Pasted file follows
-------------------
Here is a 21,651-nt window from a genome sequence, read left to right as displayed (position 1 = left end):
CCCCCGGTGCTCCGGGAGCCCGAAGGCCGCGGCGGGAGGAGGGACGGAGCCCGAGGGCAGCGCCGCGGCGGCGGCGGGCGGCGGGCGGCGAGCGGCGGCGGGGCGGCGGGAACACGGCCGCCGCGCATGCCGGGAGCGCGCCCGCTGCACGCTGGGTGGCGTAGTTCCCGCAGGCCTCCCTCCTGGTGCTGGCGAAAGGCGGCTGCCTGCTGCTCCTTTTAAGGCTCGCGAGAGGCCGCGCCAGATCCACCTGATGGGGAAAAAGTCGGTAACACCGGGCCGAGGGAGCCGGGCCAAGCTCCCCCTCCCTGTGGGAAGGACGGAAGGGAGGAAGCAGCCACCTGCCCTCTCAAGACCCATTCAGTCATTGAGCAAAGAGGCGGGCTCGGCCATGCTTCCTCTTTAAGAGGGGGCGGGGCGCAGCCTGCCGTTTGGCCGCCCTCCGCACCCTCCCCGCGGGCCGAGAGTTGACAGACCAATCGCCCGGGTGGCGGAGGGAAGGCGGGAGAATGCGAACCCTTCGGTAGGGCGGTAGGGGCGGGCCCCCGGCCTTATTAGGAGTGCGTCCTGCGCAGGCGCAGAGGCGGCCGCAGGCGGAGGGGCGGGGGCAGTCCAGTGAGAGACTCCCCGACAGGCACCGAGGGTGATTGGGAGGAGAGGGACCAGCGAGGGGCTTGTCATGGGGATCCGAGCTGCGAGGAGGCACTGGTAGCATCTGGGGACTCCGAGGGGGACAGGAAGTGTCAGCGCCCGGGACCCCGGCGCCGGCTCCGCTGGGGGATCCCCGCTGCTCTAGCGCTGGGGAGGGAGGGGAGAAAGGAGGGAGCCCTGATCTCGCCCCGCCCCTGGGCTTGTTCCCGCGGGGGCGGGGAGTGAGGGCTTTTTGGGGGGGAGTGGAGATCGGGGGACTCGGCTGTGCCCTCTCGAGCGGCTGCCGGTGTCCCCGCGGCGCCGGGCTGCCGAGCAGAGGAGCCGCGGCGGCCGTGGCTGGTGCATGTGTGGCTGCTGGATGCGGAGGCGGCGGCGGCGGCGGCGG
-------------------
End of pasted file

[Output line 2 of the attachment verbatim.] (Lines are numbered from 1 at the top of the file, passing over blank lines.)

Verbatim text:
CCCCCGGTGCTCCGGGAGCCCGAAGGCCGCGGCGGGAGGAGGGACGGAGCCCGAGGGCAGCGCCGCGGCGGCGGCGGGCGGCGGGCGGCGAGCGGCGGCGGGGCGGCGGGAACACGGCCGCCGCGCATGCCGGGAGCGCGCCCGCTGCACGCTGGGTGGCGTAGTTCCCGCAGGCCTCCCTCCTGGTGCTGGCGAAAGGCGGCTGCCTGCTGCTCCTTTTAAGGCTCGCGAGAGGCCGCGCCAGATCCACCTGATGGGGAAAAAGTCGGTAACACCGGGCCGAGGGAGCCGGGCCAAGCTCCCCCTCCCTGTGGGAAGGACGGAAGGGAGGAAGCAGCCACCTGCCCTCTCAAGACCCATTCAGTCATTGAGCAAAGAGGCGGGCTCGGCCATGCTTCCTCTTTAAGAGGGGGCGGGGCGCAGCCTGCCGTTTGGCCGCCCTCCGCACCCTCCCCGCGGGCCGAGAGTTGACAGACCAATCGCCCGGGTGGCGGAGGGAAGGCGGGAGAATGCGAACCCTTCGGTAGGGCGGTAGGGGCGGGCCCCCGGCCTTATTAGGAGTGCGTCCTGCGCAGGCGCAGAGGCGGCCGCAGGCGGAGGGGCGGGGGCAGTCCAGTGAGAGACTCCCCGACAGGCACCGAGGGTGATTGGGAGGAGAGGGACCAGCGAGGGGCTTGTCATGGGGATCCGAGCTGCGAGGAGGCACTGGTAGCATCTGGGGACTCCGAGGGGGACAGGAAGTGTCAGCGCCCGGGACCCCGGCGCCGGCTCCGCTGGGGGATCCCCGCTGCTCTAGCGCTGGGGAGGGAGGGGAGAAAGGAGGGAGCCCTGATCTCGCCCCGCCCCTGGGCTTGTTCCCGCGGGGGCGGGGAGTGAGGGCTTTTTGGGGGGGAGTGGAGATCGGGGGACTCGGCTGTGCCCTCTCGAGCGGCTGCCGGTGTCCCCGCGGCGCCGGGCTGCCGAGCAGAGGAGCCGCGGCGGCCGTGGCTGGTGCATGTGTGGCTGCTGGATGCGGAGGCGGCGGCGGCGGCGGCGG